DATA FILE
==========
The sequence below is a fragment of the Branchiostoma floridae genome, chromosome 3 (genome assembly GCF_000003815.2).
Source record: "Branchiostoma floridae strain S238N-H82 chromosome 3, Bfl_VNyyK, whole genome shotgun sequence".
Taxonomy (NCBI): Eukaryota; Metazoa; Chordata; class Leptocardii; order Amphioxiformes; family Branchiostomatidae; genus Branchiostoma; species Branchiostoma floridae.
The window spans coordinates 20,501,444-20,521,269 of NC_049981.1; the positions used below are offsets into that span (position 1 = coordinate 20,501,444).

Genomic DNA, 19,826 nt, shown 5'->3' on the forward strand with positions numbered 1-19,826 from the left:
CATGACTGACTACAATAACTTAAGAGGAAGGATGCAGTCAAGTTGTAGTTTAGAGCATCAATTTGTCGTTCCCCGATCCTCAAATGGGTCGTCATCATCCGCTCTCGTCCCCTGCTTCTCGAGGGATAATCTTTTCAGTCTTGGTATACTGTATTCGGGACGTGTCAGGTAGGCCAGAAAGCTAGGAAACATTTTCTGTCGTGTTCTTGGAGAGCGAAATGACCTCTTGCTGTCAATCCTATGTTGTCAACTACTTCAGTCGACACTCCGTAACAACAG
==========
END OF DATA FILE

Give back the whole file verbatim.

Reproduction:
The sequence below is a fragment of the Branchiostoma floridae genome, chromosome 3 (genome assembly GCF_000003815.2).
Source record: "Branchiostoma floridae strain S238N-H82 chromosome 3, Bfl_VNyyK, whole genome shotgun sequence".
Taxonomy (NCBI): Eukaryota; Metazoa; Chordata; class Leptocardii; order Amphioxiformes; family Branchiostomatidae; genus Branchiostoma; species Branchiostoma floridae.
The window spans coordinates 20,501,444-20,521,269 of NC_049981.1; the positions used below are offsets into that span (position 1 = coordinate 20,501,444).

Genomic DNA, 19,826 nt, shown 5'->3' on the forward strand with positions numbered 1-19,826 from the left:
CATGACTGACTACAATAACTTAAGAGGAAGGATGCAGTCAAGTTGTAGTTTAGAGCATCAATTTGTCGTTCCCCGATCCTCAAATGGGTCGTCATCATCCGCTCTCGTCCCCTGCTTCTCGAGGGATAATCTTTTCAGTCTTGGTATACTGTATTCGGGACGTGTCAGGTAGGCCAGAAAGCTAGGAAACATTTTCTGTCGTGTTCTTGGAGAGCGAAATGACCTCTTGCTGTCAATCCTATGTTGTCAACTACTTCAGTCGACACTCCGTAACAACAG